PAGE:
THAT DIABOLICAL VACCINATION
No qualifications here. The opposition to vaccination is frightening. It’s ‘unnatural’ to inject a foreign agent into our bodies. It’s bad enough that fluoridated municipal water and iodized salt sneak ‘chemicals’ into our bodies. Infectious disease, tooth decay, and goitre are definitely more ‘natural’. Right?
There is an old wisecrack people make to a mother who announces she is pregnant again: “Don’t you know what’s causing it?” Actually it isn’t known when hominids first figured out the connection. It is known that we didn’t really know much more than the direct cause until fairly recently. The only evidence to base any conclusions on was anecdotal and notoriously unreliable. That’s changing.
11 WORKS OF SEXOLOGY THAT RATTLED OUR CAGES
There are others, but this is a good list.
10 THINGS YOU DIDN’T KNOW ABOUT ORGASM
This certainly includes one thing that few know about the sex lives of pigs.
10 BELIEFS ABOUT SEX SUPPORTED OR DEBUNKED
This might not seem a good source for information about sex, but…
The Internet has given whistleblowers a very powerful amplifier for their whistles. So where once totalitarian regimes focused on shutting down conventional media, such as newspapers, radio and TV, now their primary target is the Internet. And when they can’t shut that down, they can hunt down the whistleblowers.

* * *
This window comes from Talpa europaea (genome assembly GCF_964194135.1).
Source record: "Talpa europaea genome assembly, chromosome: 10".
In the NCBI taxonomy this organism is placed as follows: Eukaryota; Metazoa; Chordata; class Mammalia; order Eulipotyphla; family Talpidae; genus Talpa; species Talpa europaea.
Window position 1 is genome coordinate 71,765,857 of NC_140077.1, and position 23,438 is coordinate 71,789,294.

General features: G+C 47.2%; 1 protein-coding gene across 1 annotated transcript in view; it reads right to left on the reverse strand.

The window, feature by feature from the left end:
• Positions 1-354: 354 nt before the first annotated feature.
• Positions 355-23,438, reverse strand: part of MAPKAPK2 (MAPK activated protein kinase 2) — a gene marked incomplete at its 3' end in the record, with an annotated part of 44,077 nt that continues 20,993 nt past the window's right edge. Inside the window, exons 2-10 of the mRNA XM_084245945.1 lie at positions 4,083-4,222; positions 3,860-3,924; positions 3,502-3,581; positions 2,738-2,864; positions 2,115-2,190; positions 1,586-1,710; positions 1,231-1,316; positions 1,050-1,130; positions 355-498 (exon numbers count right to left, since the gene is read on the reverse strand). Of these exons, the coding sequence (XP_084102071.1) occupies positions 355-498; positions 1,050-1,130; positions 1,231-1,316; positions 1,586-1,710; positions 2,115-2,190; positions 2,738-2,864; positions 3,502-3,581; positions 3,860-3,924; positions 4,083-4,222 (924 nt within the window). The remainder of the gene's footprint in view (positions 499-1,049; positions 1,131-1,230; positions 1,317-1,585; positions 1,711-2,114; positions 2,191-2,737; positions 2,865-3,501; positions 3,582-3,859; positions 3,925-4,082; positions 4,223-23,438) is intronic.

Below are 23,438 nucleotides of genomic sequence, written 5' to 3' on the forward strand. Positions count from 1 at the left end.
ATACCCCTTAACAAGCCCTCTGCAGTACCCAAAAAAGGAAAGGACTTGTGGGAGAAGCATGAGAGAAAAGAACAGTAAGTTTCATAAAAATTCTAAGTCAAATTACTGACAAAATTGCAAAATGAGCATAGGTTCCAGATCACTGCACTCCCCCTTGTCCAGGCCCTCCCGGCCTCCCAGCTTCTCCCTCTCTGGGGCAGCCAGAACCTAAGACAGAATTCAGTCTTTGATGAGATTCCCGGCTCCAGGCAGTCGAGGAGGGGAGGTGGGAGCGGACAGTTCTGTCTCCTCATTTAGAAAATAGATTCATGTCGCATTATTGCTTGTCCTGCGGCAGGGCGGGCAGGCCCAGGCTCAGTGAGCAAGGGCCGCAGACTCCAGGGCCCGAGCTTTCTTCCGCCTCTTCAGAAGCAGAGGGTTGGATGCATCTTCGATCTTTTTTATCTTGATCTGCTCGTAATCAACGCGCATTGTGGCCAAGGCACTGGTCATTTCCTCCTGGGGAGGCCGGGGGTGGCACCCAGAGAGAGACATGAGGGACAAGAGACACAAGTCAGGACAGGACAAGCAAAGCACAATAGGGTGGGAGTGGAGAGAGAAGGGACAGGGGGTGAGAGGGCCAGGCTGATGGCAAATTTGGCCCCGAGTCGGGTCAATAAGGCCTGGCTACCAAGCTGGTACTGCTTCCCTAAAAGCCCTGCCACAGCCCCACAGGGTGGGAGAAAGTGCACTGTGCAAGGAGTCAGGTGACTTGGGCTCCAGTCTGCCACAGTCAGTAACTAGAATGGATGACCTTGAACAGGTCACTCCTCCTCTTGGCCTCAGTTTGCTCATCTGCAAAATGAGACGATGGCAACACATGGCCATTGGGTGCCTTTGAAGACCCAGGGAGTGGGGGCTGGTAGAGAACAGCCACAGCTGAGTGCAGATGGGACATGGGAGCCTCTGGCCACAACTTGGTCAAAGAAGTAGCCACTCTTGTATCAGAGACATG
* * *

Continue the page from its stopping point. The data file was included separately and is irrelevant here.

RANKING OF INTERNET CENSORSHIP
You can get a good idea of how totalitarian a country is by where they rank on Internet access. Information is dangerous, and it is only too easy to get it on the Internet. So any government afraid of their citizens having information is very suspect. Not surprising is Iran and Cuba being at the bottom of the list and Estonia and the U.S. at the top.
BUT WHEN YOU CAN’T CONTROL THE INTERNET
Then you go after the whistleblower. So while the U.S. may rank high on Internet access, they go after the whistleblowers with a vengeance only equalled by obviously totalitarian regimes. From Daniel Ellsberg (in the old days of print) through Assange and Manning—and now Snowden—whistleblowers are taking big risks.
Ironically most of the safe places to hide are actually themselves totalitarian, and their willingness to harbour a whistle blower is only based on that person blowing the whistle on their enemy, not on them. It seems only Iceland really cares about freedom of expression (including in their own country).